Parameterized Mapping Distances for Semi-Structured Data

  • Kilho ShinEmail author
  • Taro Niiyama
Conference paper
Part of the Lecture Notes in Computer Science book series (LNCS, volume 11352)


The edit distances have been widely used as an effective method to analyze similarity of semi-structured data such as strings, trees and graphs. For example, the Levenshtein distance for strings is known to be effective to analyze DNA and proteins, and the Taï distance and its variations are attracting wide attention of researchers who study tree-type data such as glycan, HTML-DOM-trees, parse trees of natural language processing and so on. The problem that we recognize here is that the way of engineering new edit distances was ad-hoc and lacked a unified view. To solve the problem, we introduce the concept of the mapping distance and a hyper-parameter that controls costs of label mismatch. One of the most important advantages of our parameterized mapping distances consists in the fact that the distances can be defined for arbitrary finite sets in a consistent manner and some important properties such as satisfaction of the axioms of metrics can be discussed abstractly regardless of the structures of data. The second important advantage is that mapping distances themselves can be parameterized, and therefore, we can identify the best distance to a particular application by parameter search. The mapping distance framework can provide a unified view over various distance measures for semi-structured data focusing on partial one-to-one mappings between data. These partial one-to-one mappings are a generalization of what are known as mappings of edit paths in the legacy study of edit distances. This is a clear contrast to the legacy edit distance framework, which defines distances through edit operations and edit paths. Our framework enables us to design new distance measures in a consistent manner, and also, various distance measures can be described using a small number of parameters. In fact, in this paper, we take ordered rooted trees as an example and introduce three independent dimensions to parameterize mapping distance measures. Through intensive experiments using ten datasets, we identify two important mapping distances that can exhibit good classification performance when used with the k-NN classifier. These mapping distances are novel and have not been discussed in the literature.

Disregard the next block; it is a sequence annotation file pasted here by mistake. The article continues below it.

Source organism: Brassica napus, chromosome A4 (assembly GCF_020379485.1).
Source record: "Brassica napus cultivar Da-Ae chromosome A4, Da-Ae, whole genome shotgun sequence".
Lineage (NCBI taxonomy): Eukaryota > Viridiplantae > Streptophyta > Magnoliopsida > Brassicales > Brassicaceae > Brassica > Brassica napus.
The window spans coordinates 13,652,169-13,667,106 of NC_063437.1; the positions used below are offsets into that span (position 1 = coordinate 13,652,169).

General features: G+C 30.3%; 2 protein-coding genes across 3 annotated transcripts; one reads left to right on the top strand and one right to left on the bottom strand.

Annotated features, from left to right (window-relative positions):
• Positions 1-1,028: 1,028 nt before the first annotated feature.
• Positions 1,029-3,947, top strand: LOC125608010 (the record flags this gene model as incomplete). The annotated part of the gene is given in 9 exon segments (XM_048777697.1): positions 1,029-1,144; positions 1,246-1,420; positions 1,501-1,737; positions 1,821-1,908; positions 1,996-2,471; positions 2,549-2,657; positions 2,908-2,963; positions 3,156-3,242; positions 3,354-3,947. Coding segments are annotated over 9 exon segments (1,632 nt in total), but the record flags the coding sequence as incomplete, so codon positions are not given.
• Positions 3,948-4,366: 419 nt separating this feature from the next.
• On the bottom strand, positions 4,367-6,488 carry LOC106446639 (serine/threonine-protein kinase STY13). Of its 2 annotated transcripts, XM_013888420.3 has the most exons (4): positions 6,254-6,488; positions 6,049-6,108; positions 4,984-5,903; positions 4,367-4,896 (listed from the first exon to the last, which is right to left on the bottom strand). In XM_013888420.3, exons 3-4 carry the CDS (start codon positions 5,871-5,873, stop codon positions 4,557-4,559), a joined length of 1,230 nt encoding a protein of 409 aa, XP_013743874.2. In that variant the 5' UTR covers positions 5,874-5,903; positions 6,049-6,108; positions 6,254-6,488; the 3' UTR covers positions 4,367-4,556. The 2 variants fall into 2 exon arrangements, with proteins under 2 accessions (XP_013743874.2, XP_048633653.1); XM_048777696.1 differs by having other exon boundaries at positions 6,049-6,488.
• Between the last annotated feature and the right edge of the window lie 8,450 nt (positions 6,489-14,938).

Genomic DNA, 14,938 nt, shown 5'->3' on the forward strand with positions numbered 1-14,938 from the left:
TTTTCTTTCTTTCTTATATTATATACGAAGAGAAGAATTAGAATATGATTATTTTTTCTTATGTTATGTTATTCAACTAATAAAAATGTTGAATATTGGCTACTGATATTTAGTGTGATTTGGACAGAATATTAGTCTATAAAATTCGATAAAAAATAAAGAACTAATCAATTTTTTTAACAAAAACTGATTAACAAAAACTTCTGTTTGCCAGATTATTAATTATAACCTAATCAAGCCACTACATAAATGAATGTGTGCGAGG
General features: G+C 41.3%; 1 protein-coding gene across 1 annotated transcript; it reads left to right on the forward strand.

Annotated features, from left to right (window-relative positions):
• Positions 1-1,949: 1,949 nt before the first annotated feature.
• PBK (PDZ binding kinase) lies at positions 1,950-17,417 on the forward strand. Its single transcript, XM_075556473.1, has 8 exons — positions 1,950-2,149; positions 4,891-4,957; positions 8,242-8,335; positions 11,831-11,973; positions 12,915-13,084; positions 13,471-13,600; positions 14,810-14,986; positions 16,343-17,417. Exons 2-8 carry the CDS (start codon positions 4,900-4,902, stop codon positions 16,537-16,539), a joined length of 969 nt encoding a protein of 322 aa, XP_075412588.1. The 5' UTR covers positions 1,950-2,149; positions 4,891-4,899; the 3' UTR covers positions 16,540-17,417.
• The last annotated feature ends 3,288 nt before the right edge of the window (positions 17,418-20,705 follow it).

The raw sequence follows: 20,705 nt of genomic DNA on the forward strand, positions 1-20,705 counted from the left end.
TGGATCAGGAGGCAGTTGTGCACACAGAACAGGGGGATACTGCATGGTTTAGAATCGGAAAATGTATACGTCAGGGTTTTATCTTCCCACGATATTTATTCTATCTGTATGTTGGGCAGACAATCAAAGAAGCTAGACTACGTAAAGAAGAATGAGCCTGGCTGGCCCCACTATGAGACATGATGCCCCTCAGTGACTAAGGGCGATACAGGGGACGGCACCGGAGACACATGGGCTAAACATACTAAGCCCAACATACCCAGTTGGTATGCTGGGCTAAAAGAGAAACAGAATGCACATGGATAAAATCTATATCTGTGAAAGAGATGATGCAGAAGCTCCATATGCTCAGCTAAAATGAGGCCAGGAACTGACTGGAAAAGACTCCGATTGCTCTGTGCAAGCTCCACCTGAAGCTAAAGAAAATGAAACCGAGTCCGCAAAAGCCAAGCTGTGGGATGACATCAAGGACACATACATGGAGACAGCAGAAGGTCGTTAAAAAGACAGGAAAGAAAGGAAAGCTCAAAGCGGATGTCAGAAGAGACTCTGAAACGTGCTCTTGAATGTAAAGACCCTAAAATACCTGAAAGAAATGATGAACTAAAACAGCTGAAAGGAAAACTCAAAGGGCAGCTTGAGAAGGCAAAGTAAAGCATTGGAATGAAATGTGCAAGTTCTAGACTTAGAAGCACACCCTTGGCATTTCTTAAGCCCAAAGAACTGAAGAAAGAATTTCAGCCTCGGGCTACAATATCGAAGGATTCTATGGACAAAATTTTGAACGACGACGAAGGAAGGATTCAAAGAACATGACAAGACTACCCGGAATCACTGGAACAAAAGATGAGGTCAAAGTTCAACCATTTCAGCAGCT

Edit distance Kernel Mapping Tree 



This work was supported by JSPS KAKENHI Grant Number JP17H007623 and JP16K12491.


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© Springer Nature Switzerland AG 2019

Authors and Affiliations

  1. 1.Graduate School of Applied InformaticsUniversity of HyogoKobeJapan
  2. 2.NTT DoCoMoTokyoJapan

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